About Elizabeth I
It is 1588, and the showdown between England and Spain has finally come. Elizabeth and her island kingdom stand alone against the strongest country in Europe. Yet after that triumph, she cannot rest. There are many other challenges to her, and the ever-hanging question of the succession to the childless queen. Surrounded by such larger-than-life characters as Drake, Shakespeare, the Earl of Essex, Raleigh, and Francis Bacon, the queen proves bigger than all of them.
Her cousin and rival, Lettice Knollys, mother of the Earl of Essex and widow of Robert Dudley, who was Elizabeth’s love and soul mate, provides a dark counterpoint to the glittering aura of Elizabeth’s legend. Bound together in a love-hate relationship, the two women pursue their linked destinies.
Read an excerpt!
The whip cracked and snapped as it sought its victim.
I could see the groom cowering in the bushes, then crawling away in the underbrush as the whip ripped leaves off a branch just over his head. A stream of Spanish followed him, words to the effect that he was a worthless wretch. Then the face of the persecutor turned toward me, shining with his effort. “Your Majesty,” he said, “why do you keep my whip?”
It was a face I had thought never to see again—that of Don Bernardino de Mendoza, the Spanish ambassador I had evicted from England four years earlier for spying. Now he rounded on me and began fingering his whip as he walked toward me.
I sat up in bed. I could still smell the leather of the whip, lingering in the air where it had cracked. And that smirk on the face of Mendoza, his teeth bared like yellowed carved ivory—I shuddered at its cold rictus.
It was only a dream. I shook my head to clear it. The Spanish were much on my mind, that was all. But . . . didn’t Mendoza actually leave me a whip? Or did we just find one in his rooms after he hurriedly left? I had it somewhere. It was smaller than the one in the dream, useful only for urging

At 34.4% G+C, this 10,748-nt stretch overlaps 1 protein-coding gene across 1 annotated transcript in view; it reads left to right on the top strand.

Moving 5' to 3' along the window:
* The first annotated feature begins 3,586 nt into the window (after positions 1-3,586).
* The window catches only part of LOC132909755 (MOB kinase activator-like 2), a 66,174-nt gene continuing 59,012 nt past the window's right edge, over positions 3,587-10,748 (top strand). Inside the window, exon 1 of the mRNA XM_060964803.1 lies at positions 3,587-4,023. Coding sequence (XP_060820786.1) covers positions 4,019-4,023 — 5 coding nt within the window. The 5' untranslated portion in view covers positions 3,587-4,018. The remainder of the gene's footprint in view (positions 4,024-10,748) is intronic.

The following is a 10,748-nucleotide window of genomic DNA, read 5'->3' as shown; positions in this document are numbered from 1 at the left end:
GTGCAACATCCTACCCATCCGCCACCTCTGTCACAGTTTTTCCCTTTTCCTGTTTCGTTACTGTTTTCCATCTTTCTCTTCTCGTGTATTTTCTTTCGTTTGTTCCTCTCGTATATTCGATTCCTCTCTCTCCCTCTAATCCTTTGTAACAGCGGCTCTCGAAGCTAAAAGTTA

horses, not punishing horse grooms. It had been black, and braided, and supple as a cat’s tail. Spain’s leather was renowned for its softness and strength. Perhaps that was why I had kept it.
It was not light out yet. Too early to arise. I would keep my own counsel here in bed. Doubtless devout Catholics—secretly here in England, openly in Europe—were already at early Mass. Some Protestants were most likely up and studying Scripture. But I, their reluctant figurehead, would commune with the Lord by myself.
I, Elizabeth Tudor, Queen of England for thirty years, had been cast by my birth into the role of defender of the Protestant faith. Spiteful people said, “Henry VIII broke with the pope and founded his own church only so he could get his way with Anne Boleyn.” My father had given them grounds with his flip quote “If the pope excommunicates me, I’ll declare him a heretic and do as I please.” Thus the King’s Conscience had become a joke. But out of it had come the necessity of embracing Protestantism, and from that had grown a national church that now had its own character, its own martyrs and theology. To the old Catholic Church, I was a bastard and usurper queen; thus I say that my birth imposed Protestantism upon me.